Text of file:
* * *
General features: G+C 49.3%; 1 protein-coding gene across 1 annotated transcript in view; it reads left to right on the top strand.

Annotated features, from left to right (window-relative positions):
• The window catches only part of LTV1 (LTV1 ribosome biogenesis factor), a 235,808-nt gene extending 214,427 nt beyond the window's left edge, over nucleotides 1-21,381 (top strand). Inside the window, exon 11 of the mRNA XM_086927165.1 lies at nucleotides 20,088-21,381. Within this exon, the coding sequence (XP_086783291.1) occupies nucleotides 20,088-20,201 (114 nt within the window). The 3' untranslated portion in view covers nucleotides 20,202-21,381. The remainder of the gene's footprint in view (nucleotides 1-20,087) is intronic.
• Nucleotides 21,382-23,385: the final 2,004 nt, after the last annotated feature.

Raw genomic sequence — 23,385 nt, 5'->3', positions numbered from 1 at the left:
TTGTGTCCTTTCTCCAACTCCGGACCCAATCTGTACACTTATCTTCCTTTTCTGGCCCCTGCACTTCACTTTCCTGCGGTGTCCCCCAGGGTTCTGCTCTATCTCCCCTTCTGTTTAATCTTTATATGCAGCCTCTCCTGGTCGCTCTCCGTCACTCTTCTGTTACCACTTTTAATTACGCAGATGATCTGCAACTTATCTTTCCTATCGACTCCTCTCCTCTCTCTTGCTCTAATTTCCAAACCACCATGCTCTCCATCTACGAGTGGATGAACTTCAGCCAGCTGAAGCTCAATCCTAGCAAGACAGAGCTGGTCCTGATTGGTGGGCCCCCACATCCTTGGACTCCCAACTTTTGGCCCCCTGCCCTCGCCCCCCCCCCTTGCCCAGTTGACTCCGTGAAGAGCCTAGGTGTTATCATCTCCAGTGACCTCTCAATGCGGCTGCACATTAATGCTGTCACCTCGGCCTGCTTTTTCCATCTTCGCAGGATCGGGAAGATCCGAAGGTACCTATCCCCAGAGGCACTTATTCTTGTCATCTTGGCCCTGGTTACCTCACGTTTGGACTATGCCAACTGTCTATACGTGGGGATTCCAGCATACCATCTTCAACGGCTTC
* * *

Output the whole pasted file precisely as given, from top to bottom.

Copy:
General features: G+C 49.3%; 1 protein-coding gene across 1 annotated transcript in view; it reads left to right on the top strand.

Annotated features, from left to right (window-relative positions):
• The window catches only part of LTV1 (LTV1 ribosome biogenesis factor), a 235,808-nt gene extending 214,427 nt beyond the window's left edge, over nucleotides 1-21,381 (top strand). Inside the window, exon 11 of the mRNA XM_086927165.1 lies at nucleotides 20,088-21,381. Within this exon, the coding sequence (XP_086783291.1) occupies nucleotides 20,088-20,201 (114 nt within the window). The 3' untranslated portion in view covers nucleotides 20,202-21,381. The remainder of the gene's footprint in view (nucleotides 1-20,087) is intronic.
• Nucleotides 21,382-23,385: the final 2,004 nt, after the last annotated feature.

Raw genomic sequence — 23,385 nt, 5'->3', positions numbered from 1 at the left:
TTGTGTCCTTTCTCCAACTCCGGACCCAATCTGTACACTTATCTTCCTTTTCTGGCCCCTGCACTTCACTTTCCTGCGGTGTCCCCCAGGGTTCTGCTCTATCTCCCCTTCTGTTTAATCTTTATATGCAGCCTCTCCTGGTCGCTCTCCGTCACTCTTCTGTTACCACTTTTAATTACGCAGATGATCTGCAACTTATCTTTCCTATCGACTCCTCTCCTCTCTCTTGCTCTAATTTCCAAACCACCATGCTCTCCATCTACGAGTGGATGAACTTCAGCCAGCTGAAGCTCAATCCTAGCAAGACAGAGCTGGTCCTGATTGGTGGGCCCCCACATCCTTGGACTCCCAACTTTTGGCCCCCTGCCCTCGCCCCCCCCCCTTGCCCAGTTGACTCCGTGAAGAGCCTAGGTGTTATCATCTCCAGTGACCTCTCAATGCGGCTGCACATTAATGCTGTCACCTCGGCCTGCTTTTTCCATCTTCGCAGGATCGGGAAGATCCGAAGGTACCTATCCCCAGAGGCACTTATTCTTGTCATCTTGGCCCTGGTTACCTCACGTTTGGACTATGCCAACTGTCTATACGTGGGGATTCCAGCATACCATCTTCAACGGCTTC